Dirty Words in Deadwood
Literature and the Postwestern
Publication Year: 2013
Dirty Words in “Deadwood” showcases literary analyses of the Deadwood television series by leading western American literary critics. Whereas previous reaction to the series has largely addressed the question of historical accuracy rather than intertextuality or literary complexity, Melody Graulich and Nicolas S. Witschi’s edited volume brings a much-needed perspective to Deadwood’s representation of the frontier West.
As Graulich observes in her introduction: “With its emotional coherence, compelling characterizations, compressed structural brilliance, moral ambiguity, language experiments, interpretation of the past, relevance to the present, and engagement with its literary forebears, Deadwood is an aesthetic triumph as historical fiction and, like much great literature, makes a case for the humanistic value of storytelling.” From previously unpublished interviews with series creator David Milch to explorations of sexuality, disability, cinematic technique, and western narrative, this collection focuses on Deadwood as a series ultimately about the imagination, as a verbal and visual construct, and as a literary masterpiece that richly rewards close analysis and interpretation.
Published by: University of Nebraska Press
List of Illustrations
We would like to thank three editorial fellows from the Western American Literature office for their considerable professional help. Diane Bush kept track of files, copyedited manuscripts, compiled an early bibliography, and consulted with authors. ...
Introduction: Deadwood’s Barbaric Yawp: Sharing a Literary Heritage
In September 2006 I was invited to participate in “Got Yourself a Gun: Frontier Violence in American History and Culture,” a symposium on the HBO series Deadwood at the Lamar Center for the Study of Frontiers and Borders at Yale. ...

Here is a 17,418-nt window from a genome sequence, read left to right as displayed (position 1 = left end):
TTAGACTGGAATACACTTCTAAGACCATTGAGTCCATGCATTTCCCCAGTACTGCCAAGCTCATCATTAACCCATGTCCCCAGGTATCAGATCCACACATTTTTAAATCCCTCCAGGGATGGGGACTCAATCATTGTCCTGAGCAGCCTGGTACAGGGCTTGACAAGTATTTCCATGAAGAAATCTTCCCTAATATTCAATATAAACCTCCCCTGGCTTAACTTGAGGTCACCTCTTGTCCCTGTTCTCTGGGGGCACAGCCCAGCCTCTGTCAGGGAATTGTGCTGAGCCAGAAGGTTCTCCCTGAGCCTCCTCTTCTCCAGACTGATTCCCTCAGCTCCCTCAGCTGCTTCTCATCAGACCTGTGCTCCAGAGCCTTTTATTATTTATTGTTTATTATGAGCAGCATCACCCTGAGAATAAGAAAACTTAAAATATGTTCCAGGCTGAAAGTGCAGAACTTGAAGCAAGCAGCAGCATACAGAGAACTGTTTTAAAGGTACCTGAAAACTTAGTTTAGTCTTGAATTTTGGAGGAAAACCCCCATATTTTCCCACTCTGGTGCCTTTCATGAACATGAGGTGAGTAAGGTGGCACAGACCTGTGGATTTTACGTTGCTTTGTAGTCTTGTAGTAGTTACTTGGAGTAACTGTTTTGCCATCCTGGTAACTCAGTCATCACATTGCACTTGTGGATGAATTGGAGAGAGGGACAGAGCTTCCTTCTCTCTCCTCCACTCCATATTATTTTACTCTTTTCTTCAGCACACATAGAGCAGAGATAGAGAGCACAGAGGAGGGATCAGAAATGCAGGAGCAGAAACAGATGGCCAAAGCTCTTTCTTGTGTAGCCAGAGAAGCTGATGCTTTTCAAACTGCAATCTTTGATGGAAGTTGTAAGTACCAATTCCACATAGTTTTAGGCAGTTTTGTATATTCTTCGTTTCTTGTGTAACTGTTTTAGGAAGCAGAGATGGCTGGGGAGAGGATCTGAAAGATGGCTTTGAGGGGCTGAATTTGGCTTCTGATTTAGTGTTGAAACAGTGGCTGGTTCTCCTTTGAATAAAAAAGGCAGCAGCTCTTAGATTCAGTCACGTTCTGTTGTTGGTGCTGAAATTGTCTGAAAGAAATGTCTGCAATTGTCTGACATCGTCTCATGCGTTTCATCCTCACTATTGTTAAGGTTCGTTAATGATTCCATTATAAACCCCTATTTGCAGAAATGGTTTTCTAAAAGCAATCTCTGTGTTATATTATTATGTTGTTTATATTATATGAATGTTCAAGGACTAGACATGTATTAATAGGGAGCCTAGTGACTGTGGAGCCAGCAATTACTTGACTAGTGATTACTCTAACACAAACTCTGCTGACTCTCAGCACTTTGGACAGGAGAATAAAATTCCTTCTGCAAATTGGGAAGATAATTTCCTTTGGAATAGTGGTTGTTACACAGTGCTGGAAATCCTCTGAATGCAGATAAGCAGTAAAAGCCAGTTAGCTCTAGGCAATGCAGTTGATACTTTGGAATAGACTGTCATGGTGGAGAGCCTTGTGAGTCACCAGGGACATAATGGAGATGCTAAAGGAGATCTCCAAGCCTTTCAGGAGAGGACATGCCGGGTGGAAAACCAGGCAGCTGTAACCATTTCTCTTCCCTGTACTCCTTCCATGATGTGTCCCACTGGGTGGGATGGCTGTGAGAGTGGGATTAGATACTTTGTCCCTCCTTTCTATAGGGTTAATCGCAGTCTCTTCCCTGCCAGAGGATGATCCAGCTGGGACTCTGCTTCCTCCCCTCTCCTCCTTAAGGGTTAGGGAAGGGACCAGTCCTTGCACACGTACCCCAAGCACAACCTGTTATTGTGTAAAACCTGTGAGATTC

1. David Milch at Yale
David Milch began his undergraduate studies at Yale in 1962. After a series of what he calls “fits and starts,” he became an English major, mentored in large part by Robert Penn Warren and my father, R. W. B. Lewis. In the 1970s Warren and my father, recognizing David’s brilliance and promise, invited him to become their colleague at Yale. ...
2. Last Words in Deadwood
After an establishing shot of a Montana territory jailhouse at night, the series opener of HBO’s Deadwood cuts to a close-up of Seth Bullock’s hands: he dips a pen into ink with his left, switches it to his right, and puts it to page. The camera tilts up, revealing the sling on his injured right arm and resting on his face. ...
3. The Thinking of Al Swearengen’s Body: Kidney Stones, Pigpens, and Burkean Catharsis in Deadwood
The town of Deadwood, South Dakota, is a twenty-minute drive from my front door. I have visited the place episodically ever since my grandmother took me there when I was seven years old. I was a young tourist, so the mythological Deadwood of gamblers and gunfighters and miners and Calamity Jane was the first Deadwood I came to know with my heart. ...
4. “Land of Oblivion”: Abjection, Broken Bodies, and the Western Narrative in Deadwood